People may not burn their favorite music onto Compact Discs anymore, but one thing’s for sure: discs will always be a thing. But how is it supposed to be spelled? Is it “disc” or “disk”? A “disc” can be any round, flat object. But…so can a “disk”. So, how exactly are you supposed to know when to use disc over disk?
There’s no real convenient origin story as to the distinction between the two forms: both come from the Latin “discus” (which, in Greek, is spelled “diskos”). The oldest known English language references date back to the mid-1600s, with the word being spelled with a k, which most lexicologists attribute to the already-set precedents of other similar words that end with -isk (“frisk”, “whisk”, etc.). But by the 1700s, some folks started using disc instead thanks to the influence of the word’s Latin predecessor. For the next few centuries, the only thing that might’ve determined with any sort of consistency how you wrote it, disc or disk, was where you lived: Americans favored the version with a “k”, while the UK preferred to end theirs with a “c”. But even that rule-of-thumb wasn’t set-in-stone.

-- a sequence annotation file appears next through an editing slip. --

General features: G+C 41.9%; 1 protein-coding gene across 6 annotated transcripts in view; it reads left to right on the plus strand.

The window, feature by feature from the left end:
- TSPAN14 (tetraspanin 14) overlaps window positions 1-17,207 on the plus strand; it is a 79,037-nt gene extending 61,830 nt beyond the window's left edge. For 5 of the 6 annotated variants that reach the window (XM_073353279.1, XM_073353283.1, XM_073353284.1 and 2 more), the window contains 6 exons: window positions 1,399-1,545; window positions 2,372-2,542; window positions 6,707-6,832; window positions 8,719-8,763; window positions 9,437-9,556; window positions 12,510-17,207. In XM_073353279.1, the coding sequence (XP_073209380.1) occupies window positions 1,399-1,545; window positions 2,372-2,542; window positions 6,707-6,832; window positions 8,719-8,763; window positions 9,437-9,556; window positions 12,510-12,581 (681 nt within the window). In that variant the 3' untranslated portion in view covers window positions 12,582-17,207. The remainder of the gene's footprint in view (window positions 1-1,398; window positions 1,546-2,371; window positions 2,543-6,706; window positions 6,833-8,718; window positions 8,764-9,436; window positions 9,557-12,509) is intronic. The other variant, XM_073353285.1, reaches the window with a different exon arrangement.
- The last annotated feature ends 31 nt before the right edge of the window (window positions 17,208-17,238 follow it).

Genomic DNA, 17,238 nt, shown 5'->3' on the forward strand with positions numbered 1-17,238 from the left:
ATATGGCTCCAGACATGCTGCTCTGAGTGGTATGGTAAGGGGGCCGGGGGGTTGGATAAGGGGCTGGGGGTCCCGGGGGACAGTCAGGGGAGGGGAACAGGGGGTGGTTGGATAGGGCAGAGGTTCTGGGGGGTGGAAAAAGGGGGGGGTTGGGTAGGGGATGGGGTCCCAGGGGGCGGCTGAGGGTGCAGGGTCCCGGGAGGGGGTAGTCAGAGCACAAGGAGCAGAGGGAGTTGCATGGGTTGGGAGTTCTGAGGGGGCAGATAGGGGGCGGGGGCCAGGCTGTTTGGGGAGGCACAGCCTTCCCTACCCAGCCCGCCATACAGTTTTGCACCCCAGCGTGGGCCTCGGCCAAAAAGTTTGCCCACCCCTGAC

Nowadays, it’s still a toss-up between disc & disk, no matter what you’re talking about. For instance, the Mayo Clinic refers to ruptured vertebrae as herniated disks (using the k form of the word), while the American Association of Neurological Surgeons calls them herniated discs. In certain cases, though, one spelling can be so common that the other is usually considered incorrect. A perfect example is the music industry’s use of the compact disc, with the c form of the word having been the norm since round records came to prominence in the late 1800s (not to mention the disc jockeys who spin those discs). Also, the correct way to describe a Frisbee is as a flying disc. But then, there’s the floppy disk, the magnetic computer component created by software engineers, for which the k form not only took hold for the square disks, themselves, but also the disk drives into which they’re inserted.
There’s no clear logic explaining those usages, they were all pretty much just spelling trends that caught on. So, it isn’t always easy to know which items might be discs & which might be disks. But Merriam-Webster does offer a helpful tip to help you out: compact discs (and flying ones) are round, just like the letter c. Floppy disks are all about lines & edges, just like the letter k.
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